Meningioma – Here’s What You Should Know

Meningioma is one of the most common types of brain tumour. It forms in the membrane layers (meninges) of the brain or the spinal cord.


It can be tricky to diagnose Meningioma at an early stage. Educating yourself about the ailment can thus become all the more essential. 


Facts about Meningioma


Technically, meningioma is not a brain tumour as it grows from the meninges and not from brain cells. However, it has been categorised under brain tumours because it grows in the skull region.

Meningiomas grow very slowly, giving the tumour enough time to adapt within the brain. Their presence cannot be detected until they have grown a sizeable amount, which usually happens after the person has aged.

This tumour commonly occurs in women, with symptoms manifesting after 60 years of age even though the tumour may have grown well before ages 35-40.

 

Meningiomas differ depending upon size and location. Hence, the symptoms can range from severe headaches to loss of balance and memory. Most often, a diagnosis will be made when patients walk in with a complaint about symptoms that won’t seem suspicious of a meningioma. A meningioma is usually benign in nature and it does not spread, unlike other cancerous tumours.


Signs and symptoms


Patients with Meningioma, are likely to experience the following signs and symptoms:

  • Blurriness
  • Headaches that gradually progress over the years
  • Hearing loss or ringing in the ears
  • Memory loss
  • Loss of smell
  • Seizures or convulsions
  • Weakness in arms or legs


When should you consult a doctor?


Initial symptoms of a meningioma may not seem distinct enough and can often be very similar to those one experiences during other neurological conditions. However, consulting a neurologist becomes a priority when you experience seizures or abrupt changes in eyesight.Sudden onset or the gradual worsening of headaches are also symptoms that warrant a visit to a neurologist.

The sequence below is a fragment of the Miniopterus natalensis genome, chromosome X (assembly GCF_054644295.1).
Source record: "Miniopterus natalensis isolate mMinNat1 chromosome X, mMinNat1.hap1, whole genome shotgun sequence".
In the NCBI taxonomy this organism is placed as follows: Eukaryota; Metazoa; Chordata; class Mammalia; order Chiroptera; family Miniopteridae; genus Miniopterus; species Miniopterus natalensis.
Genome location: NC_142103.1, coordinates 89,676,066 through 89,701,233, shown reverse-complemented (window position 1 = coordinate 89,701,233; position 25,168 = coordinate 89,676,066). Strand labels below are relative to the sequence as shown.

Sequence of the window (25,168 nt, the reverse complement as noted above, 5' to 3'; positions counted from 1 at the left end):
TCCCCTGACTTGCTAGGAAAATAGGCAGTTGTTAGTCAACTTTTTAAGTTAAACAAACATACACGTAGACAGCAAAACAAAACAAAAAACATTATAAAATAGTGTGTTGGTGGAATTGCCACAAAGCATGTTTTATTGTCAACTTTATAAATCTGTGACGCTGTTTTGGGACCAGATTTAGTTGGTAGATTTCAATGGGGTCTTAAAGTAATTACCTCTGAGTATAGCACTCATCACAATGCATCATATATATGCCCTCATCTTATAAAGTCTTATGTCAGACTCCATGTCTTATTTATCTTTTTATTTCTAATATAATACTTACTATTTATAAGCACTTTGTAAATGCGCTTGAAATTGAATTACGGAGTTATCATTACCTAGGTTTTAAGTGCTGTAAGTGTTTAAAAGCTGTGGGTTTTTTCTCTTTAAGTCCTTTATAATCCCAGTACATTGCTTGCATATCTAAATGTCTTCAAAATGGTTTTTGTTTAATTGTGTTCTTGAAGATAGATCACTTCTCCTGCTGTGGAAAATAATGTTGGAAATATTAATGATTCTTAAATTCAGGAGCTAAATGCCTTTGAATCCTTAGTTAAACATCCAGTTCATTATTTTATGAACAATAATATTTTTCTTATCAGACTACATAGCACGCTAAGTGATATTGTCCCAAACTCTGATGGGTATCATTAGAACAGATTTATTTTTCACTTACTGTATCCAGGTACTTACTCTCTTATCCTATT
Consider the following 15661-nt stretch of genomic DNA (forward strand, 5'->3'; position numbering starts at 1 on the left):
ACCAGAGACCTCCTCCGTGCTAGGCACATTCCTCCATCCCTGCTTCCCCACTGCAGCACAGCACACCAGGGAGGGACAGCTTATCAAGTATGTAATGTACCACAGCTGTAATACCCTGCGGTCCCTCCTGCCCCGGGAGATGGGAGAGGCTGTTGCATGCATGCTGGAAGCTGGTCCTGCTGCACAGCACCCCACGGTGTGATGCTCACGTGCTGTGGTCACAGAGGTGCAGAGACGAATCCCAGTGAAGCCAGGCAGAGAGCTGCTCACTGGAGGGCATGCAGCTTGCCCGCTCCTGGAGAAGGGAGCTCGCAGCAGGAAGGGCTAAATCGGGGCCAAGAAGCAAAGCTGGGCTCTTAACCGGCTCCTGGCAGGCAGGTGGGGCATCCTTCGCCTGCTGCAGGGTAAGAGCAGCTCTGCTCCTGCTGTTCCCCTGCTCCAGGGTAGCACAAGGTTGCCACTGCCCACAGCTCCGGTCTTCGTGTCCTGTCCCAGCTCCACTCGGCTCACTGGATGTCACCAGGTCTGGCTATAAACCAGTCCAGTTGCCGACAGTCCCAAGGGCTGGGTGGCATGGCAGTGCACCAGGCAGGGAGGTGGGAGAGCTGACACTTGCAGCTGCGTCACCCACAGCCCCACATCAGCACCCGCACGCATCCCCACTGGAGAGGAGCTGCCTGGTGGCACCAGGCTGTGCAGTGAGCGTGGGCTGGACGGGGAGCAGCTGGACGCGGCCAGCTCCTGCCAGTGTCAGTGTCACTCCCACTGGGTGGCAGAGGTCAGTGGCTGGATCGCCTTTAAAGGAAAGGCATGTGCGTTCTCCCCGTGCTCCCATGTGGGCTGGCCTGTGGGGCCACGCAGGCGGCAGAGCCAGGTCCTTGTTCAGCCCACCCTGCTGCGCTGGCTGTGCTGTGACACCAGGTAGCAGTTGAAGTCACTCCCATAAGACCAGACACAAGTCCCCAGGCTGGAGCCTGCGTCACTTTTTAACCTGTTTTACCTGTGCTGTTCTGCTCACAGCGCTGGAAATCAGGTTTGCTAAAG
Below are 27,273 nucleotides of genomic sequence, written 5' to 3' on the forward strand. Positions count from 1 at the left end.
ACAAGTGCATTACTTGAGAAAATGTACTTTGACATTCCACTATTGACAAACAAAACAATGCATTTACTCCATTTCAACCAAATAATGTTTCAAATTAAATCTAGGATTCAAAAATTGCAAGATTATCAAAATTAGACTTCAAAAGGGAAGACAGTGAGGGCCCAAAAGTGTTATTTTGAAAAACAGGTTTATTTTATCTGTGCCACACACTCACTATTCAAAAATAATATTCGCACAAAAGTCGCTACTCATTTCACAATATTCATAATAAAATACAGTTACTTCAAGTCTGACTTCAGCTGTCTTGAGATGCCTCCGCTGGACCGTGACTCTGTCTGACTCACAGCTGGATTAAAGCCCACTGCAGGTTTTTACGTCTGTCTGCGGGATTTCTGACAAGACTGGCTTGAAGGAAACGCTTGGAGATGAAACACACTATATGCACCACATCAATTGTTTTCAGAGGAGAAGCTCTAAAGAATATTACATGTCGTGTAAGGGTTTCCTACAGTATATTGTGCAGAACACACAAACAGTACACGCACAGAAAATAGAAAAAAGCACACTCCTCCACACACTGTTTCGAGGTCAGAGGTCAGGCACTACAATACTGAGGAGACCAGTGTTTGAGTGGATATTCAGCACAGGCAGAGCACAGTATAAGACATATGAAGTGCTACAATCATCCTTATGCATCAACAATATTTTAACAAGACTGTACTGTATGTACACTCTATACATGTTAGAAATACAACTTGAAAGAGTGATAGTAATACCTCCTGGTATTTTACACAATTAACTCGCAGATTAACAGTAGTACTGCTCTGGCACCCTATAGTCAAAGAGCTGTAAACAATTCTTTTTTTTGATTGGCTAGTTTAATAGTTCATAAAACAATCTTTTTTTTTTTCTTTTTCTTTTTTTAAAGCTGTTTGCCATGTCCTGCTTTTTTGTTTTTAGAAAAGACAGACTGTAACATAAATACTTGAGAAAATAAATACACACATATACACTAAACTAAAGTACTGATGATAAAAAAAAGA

What leads to a Meningioma?


The causes of a meningioma are not fully discovered or proven, but certain triggers do have a role to play here like,

  • Exposure to radiation can increase one’s chances of developing a meningioma.
  • A person suffering from a genetic condition known as neurofibromatosis type 2 can run the risk of acquiring this brain tumour as well.
  • For some women, hormonal changes such as those during pregnancy or during breast cancer treatment can also lead to a meningioma. This is because some meningiomas have female hormone receptors.
  • Although the link is not entirely clear, there have been several cases of people with obesity who have suffered from meningioma.


How is Meningioma treated?


Some meningiomas that are not growing at a rapid rate and are neither causing any debilitating signs or symptoms are not treated. The patient is, however, called for constant evaluation and brain scans to check on the progress of the tumour.


Surgery is opted for when your brain tumour grows at a rapid and starts to cause great discomfort. For instance, when you experience disturbed vision because the tumour is pressing the nerves connected to the eyes.


There are risks involved in surgery depending upon where the brain tumour is situated. In some cases, it may not be possible to remove the entire tumour as it may be located in delicate areas in the brain. In such cases, most of the tumour will be surgically removed while the rest of the tumour will either be monitored through scans or eliminated through radiation therapy. Chemotherapy is used if you do not respond to radiation or surgery.


Side-effects of Treating Meningioma


Treating meningioma can have side-effects that are similar to its symptoms. Once treated and depending upon which part of the brain is treated, you may experience distorted concentration, loss in memory, seizures, and changes in behaviour.


Your doctor may be able to treat a few of your complications after treatment. However, alternative therapies such as acupuncture, hypnosis, massage, meditation, music therapy, and relaxation exercises can also benefit you.

 

Meningioma can certainly take a toll on your sense of wellbeing. Educating yourself about meningioma can help prevent any accompanied anxieties. Also, taking care of your health through improved lifestyle habits, diet and exercise, and adequate sleep can better your recovery.

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